Acute myelomonocytic leukemia (AML-M5) is an acute leukemia characterized
by the proliferation of both neutrophil and monocyte precursors with 20% or
more myeloblasts in the bone marrow. Both monocytic and granulocytic lineages
must comprise at least 20% of marrow cells. FC analysis from AML-M4 cases
shows distinct populations of blasts, monocytes, and residual (maturing) myeloid
668 Wojciech Gorczyca
Fig. 1 Acute monocytic leukemia (AML-M5). (A) Bone marrow aspirate shows monoblasts with
irregular nuclei. (B) Nonspecic esterase is strongly positive. (CL) Flow cytometry immunophenotyp-
ing. (C) Monoblasts are brightly positive for CD45 and have increased side scatter (blue dots). They are
negative for CD34 (D) and CD117 (E) and positive for HLA-DR (F), CD33 (H), CD56 (I), CD14 (J),
and CD11c (L). CD13 (G) and CD64 (K) are partially expressed.
28. Flow Cytometry of Neoplastic Monocytes 669
cells (Fig. 3). Monocytic cells in AML-M4 are always positive for CD4, CD11b,
CD11c, CD13, CD14, CD33, CD45, CD64, and HLA-DR. A subset of leukemias
show expression of CD2, CD7, CD34, and CD56 (Table I).
VII. DiVerential Diagnosis
Figure 4 presents the expression of CD45 versus side scatter in diVerent types
of leukemia. Myeloblasts in AMLs (M0M2) display moderate expression of
CD45 and low side scatter (Fig. 4B). Blasts usually predominate and there are
no or few other elements like granulocytes, monocytes, and lymphocytes (compare
with normal marrow, Fig. 4A). Monoblasts in AML-M5 are characterized
by bright CD45 and increased side scatter (blue dots, Fig. 4E). Note rare myelo-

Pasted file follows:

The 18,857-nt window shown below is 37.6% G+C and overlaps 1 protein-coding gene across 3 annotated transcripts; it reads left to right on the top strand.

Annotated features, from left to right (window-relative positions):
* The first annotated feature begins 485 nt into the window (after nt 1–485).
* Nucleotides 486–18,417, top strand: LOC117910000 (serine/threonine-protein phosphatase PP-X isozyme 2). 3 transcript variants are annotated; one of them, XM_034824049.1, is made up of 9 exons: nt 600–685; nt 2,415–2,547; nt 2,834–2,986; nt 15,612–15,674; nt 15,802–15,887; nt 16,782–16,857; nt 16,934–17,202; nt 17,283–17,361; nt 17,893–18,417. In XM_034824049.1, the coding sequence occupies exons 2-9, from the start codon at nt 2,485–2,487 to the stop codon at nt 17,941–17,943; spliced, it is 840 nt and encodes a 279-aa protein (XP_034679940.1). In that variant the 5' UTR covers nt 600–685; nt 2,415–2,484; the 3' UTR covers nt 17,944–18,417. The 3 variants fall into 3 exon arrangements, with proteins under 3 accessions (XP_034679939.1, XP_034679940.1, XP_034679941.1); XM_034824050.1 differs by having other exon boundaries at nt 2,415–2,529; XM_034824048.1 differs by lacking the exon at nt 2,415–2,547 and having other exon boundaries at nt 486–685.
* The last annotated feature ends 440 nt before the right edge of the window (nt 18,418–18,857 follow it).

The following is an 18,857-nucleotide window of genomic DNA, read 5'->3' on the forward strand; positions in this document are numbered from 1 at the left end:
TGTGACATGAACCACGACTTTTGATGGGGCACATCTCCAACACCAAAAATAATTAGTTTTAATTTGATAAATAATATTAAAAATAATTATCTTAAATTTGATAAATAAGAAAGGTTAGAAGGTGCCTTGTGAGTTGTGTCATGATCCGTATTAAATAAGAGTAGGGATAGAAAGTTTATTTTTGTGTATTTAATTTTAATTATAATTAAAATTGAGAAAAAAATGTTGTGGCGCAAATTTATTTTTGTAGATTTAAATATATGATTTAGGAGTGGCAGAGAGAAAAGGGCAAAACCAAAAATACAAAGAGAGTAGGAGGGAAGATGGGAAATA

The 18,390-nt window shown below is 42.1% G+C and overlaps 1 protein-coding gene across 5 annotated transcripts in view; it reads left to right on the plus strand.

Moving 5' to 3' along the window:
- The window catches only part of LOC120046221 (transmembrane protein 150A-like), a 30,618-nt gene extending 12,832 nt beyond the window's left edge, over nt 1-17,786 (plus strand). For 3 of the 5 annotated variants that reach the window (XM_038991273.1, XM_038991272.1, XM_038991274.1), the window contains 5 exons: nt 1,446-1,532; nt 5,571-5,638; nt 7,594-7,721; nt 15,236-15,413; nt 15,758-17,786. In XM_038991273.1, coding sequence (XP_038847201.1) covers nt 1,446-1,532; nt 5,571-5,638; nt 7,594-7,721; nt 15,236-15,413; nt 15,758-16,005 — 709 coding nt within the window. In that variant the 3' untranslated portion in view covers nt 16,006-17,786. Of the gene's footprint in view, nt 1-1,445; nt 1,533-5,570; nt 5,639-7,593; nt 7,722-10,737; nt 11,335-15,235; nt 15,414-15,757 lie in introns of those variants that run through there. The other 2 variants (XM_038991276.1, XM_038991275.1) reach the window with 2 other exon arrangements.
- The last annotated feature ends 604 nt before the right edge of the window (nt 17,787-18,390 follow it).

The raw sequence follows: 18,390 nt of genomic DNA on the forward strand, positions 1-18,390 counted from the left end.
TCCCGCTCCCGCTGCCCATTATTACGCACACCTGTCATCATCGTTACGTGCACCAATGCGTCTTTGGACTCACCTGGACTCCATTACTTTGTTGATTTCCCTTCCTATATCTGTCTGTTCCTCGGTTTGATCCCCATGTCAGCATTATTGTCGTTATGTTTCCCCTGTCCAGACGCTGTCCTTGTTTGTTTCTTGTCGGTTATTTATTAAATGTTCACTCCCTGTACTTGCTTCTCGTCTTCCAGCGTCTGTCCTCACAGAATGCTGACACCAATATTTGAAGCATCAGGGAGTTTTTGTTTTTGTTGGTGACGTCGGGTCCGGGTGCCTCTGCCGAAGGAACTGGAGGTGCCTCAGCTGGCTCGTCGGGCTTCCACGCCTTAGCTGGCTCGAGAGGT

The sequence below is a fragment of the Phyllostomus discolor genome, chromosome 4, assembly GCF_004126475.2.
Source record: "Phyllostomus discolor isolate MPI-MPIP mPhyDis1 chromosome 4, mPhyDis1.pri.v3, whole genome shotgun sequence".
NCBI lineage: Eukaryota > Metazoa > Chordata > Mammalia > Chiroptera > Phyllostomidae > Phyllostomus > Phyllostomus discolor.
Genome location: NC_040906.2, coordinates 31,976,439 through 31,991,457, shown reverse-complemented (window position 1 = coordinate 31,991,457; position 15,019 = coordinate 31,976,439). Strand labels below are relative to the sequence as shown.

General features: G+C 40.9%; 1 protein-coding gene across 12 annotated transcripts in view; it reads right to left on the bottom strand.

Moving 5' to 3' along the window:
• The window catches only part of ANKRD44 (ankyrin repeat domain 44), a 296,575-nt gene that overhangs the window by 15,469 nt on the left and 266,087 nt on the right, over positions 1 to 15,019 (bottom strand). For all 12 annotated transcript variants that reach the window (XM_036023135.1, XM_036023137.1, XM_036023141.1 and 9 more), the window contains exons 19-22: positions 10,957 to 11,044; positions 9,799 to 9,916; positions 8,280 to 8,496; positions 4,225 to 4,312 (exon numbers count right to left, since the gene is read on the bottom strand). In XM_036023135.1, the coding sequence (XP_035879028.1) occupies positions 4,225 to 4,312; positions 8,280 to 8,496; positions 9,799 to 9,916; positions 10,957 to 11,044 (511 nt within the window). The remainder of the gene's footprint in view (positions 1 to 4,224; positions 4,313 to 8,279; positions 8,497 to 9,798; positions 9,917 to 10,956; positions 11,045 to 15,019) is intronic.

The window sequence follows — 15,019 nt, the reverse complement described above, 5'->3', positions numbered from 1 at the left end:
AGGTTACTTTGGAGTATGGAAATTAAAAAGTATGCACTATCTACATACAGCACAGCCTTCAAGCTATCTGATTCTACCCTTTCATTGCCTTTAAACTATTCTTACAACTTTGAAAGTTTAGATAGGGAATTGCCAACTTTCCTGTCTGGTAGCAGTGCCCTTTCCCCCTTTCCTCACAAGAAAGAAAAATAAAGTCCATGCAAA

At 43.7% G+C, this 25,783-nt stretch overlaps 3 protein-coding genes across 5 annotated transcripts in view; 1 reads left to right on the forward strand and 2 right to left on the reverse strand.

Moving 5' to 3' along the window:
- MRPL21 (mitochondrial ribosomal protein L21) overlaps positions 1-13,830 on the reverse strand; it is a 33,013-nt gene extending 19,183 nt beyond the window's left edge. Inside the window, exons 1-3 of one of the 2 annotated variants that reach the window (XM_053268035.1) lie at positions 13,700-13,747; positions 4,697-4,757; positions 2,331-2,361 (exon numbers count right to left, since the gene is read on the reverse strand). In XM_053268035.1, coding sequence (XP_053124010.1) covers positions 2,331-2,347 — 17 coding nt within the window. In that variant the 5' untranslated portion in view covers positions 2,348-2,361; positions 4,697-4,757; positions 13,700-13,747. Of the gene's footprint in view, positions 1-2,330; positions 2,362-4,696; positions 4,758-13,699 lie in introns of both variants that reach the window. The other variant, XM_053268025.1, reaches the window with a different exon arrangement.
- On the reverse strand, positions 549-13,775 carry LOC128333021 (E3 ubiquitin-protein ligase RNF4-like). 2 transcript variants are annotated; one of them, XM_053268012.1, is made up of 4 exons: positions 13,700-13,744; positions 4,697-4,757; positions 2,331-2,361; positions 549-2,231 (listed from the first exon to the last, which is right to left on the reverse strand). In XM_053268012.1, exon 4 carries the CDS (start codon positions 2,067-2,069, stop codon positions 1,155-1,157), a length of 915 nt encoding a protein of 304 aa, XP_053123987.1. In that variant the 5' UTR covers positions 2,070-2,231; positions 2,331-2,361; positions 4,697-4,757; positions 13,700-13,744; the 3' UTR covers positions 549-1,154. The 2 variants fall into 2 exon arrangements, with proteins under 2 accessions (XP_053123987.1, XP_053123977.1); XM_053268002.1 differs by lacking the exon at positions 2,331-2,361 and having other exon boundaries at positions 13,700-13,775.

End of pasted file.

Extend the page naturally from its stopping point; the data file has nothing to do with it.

blasts (green dots) and paucity of other bone marrow elements (especially granu-
locytes). CMML shows predominance of monocytes (Fig. 4F), with granulocytes
displaying decreased side scatter (dysgranulopoiesis). Blasts may be present but
Table I
Comparison of Flow Cytometric Features of Monocytic Cells in Acute Monocytic
Leukemia, Chronic Myelomonocytic Leukemia, and Acute Myelomonocytic Leukemia
Marker
Acute monocytic
leukemia (AML-M5)
(% positive)
Chronic
myelomonocytic
leukemia (% positive)
Monocytic population
in acute myelomonocytic
leukemia (AML-M4)
(% positive)
CD2 14 34 40
CD4 93 76 100
CD7 21 9 40
CD10 7 28 0
CD11b 75 100 100
CD11c 100 100 100
CD13 78 95 100
CD14 18 (additional 36%
shows positive
expression in
small subset)
100 100
CD16 4 29 0
CD23 32 9 0
CD33 100 100 100
CD34 14 0 26
CD45 100 (moderate/bright) 100 (bright) 100 (bright)
CD56 86 53 26
CD64 89 100 100
CD117 25 5 0
HLA-DR 96 71 100
670 Wojciech Gorczyca
Fig. 2 Chronic myelomonocytic leukemia (CMML) ow cytometry. Atypical monocytes (blue dots) are positive for CD45 (A), CD14 and CD64 (B),